The couple spent two weeks commuting to the Missionary Training Center in Provo, Utah and attended orientation sessions at the LDS Church Humanitarian Center in Salt Lake City, Utah.

They were assigned to Beirut, where they spent 14 months distributing hygiene kits, providing beds to a women’s prison and performing other tasks. Then they were transferred to Jordan.

Though they were Mormon missionaries, the Andersons did not proselytize. Their aim was to foster good will and create relationships with people, communities and countries. Similarities between Mormonism and Islam helped them bond with many in the Middle East.

It was hard for them to be so far away from family, the Andersons concede. Between them, they have 16 children and 35 grandchildren — four of whom were been born while they served their mission. “Did we ever think we’d come on a mission like this?” Karyn asks. “No.” But, “We have backgrounds that are conducive to being volunteers,” she says. “We [were] raised in that culture of giving service.” [1] .

Sources:

1. Editor’s reply to a letter from Richard Savary, Times and Seasons, Mar. 15, 1842, p. 732; Joseph Smith was the editor of the periodical.

Additional Resources:

Mormon Giving

LDS Charities

Basic Mormon Beliefs and Real Mormons

The Lord Jesus Christ in Mormonism

Mormons Serving Those in Need – One Of the Least of These

January 30, 2013 by  
Filed under Mormons Giving Aid Globally

Members of The Church of Jesus Christ of Latter-day Saints (more commonly referred to as the Mormon Church) have an innate nature for always wanting to help those in need. From the days of their youth, they are taught that life is not solely about self, but rather serving others, and that they should always be willing to help lift another.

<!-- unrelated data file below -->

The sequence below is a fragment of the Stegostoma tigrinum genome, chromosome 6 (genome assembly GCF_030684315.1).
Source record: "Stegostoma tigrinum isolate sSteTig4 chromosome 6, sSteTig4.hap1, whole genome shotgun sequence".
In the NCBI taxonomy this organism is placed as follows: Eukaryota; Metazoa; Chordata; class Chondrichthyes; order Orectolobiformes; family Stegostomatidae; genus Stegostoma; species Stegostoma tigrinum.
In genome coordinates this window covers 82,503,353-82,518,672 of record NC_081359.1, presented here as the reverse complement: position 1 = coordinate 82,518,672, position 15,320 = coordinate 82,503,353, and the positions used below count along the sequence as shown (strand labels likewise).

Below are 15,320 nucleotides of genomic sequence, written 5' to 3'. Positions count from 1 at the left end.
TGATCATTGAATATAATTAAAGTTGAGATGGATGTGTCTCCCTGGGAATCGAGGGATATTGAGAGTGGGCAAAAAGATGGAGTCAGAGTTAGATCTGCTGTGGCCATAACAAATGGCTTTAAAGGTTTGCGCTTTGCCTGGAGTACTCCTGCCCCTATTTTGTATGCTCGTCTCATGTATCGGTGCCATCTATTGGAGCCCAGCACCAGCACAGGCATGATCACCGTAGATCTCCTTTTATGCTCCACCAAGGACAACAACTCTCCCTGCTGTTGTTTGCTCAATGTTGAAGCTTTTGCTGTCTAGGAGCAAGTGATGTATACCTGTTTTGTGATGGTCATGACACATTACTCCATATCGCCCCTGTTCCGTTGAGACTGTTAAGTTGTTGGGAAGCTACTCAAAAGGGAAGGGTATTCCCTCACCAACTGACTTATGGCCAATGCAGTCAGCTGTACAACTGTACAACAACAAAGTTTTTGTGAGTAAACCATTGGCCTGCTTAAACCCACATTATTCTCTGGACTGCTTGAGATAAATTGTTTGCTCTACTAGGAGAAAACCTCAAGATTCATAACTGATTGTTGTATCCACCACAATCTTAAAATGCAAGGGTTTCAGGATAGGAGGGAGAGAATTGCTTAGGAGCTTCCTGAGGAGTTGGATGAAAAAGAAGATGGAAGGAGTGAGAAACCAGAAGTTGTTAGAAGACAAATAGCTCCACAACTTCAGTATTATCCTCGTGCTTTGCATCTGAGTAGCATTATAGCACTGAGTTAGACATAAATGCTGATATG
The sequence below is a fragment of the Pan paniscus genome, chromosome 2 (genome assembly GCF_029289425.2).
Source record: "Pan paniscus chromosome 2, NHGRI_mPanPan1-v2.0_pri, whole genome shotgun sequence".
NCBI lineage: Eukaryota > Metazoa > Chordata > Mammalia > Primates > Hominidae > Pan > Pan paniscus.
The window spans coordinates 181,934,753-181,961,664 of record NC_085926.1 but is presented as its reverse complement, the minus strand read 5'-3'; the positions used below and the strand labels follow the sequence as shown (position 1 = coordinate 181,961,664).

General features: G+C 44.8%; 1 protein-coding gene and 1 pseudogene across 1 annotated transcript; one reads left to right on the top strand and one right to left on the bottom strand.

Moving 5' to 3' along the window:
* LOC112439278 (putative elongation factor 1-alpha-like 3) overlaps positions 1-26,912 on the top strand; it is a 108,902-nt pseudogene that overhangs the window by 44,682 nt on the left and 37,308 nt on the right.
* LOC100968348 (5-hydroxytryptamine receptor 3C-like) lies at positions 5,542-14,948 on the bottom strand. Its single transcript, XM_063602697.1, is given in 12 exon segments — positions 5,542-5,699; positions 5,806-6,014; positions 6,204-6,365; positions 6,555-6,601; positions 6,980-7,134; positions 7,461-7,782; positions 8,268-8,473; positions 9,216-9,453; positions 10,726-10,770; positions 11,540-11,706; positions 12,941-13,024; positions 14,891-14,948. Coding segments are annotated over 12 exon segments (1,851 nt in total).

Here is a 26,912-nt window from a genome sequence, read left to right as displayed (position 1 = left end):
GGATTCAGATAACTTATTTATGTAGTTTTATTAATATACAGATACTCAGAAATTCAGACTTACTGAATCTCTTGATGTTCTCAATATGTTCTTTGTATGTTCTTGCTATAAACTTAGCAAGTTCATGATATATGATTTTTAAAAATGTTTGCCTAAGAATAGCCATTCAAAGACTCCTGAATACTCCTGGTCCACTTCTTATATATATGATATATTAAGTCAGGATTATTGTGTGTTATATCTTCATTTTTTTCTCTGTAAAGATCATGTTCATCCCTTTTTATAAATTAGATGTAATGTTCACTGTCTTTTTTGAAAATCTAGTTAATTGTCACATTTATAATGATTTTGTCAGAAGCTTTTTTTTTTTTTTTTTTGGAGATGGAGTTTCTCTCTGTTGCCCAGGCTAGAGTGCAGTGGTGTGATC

Joseph Smith, the first Prophet of The Church of Jesus Christ taught the Saints,”[A member of the Church] is to feed the hungry, to clothe the naked, to provide for the widow, to dry up the tear of the orphan, to comfort the afflicted, whether in this church, or in any other, or in no church at all, wherever he finds them.” (Editor’s reply to a letter from Richard Savary, Times and Seasons, Mar. 15, 1842, p. 732; Joseph Smith was the editor of the periodical.) He further exhorted the Saints:

It is a duty which every Saint ought to render to his brethren freely—to always love them, and ever succor them. To be justified before God we must love one another: we must overcome evil; we must visit the fatherless and the widow in their affliction, and we must keep ourselves unspotted from the world; for such virtues flow from the great fountain of pure religion [see James 1:27, online Bible]. (History of the Church, 2:229, footnote; from “To the Saints Scattered Abroad,” Messenger and Advocate, June 1835, p. 137.)

LDS Man Helps Homeless Youth in EthiopiaAs faithful disciples of the Lord Jesus Christ, Latter-day Saints strive to live their lives according to the pattern set by their Great Exemplar who Himself taught, “And whosoever of you will be the chiefest, shall be servant of all. For even the Son of man came not to be ministered unto, but to minister, and to give his life a ransom for many” (Mark 10:44,45, online Bible.) And so, following the admonition of the Master, they put their shoulder to the wheel, and press forward rendering aid to those in need whenever and wherever they may find them.

One such faithful Latter-day Saint is Jason Burton. Before embarking in the service of the Lord on a planned LDS mission in 2003, he left his home in Oregon to perform service work in the Ethiopian capital of Addis Ababa. Today, he cares for 20 former homeless youths as young as 6 and as old as 20, though most can only guess at their age, showing them a better life beyond the life that they had been living on the streets. Like most boys anywhere in the world, they push and scrap, argue and pout.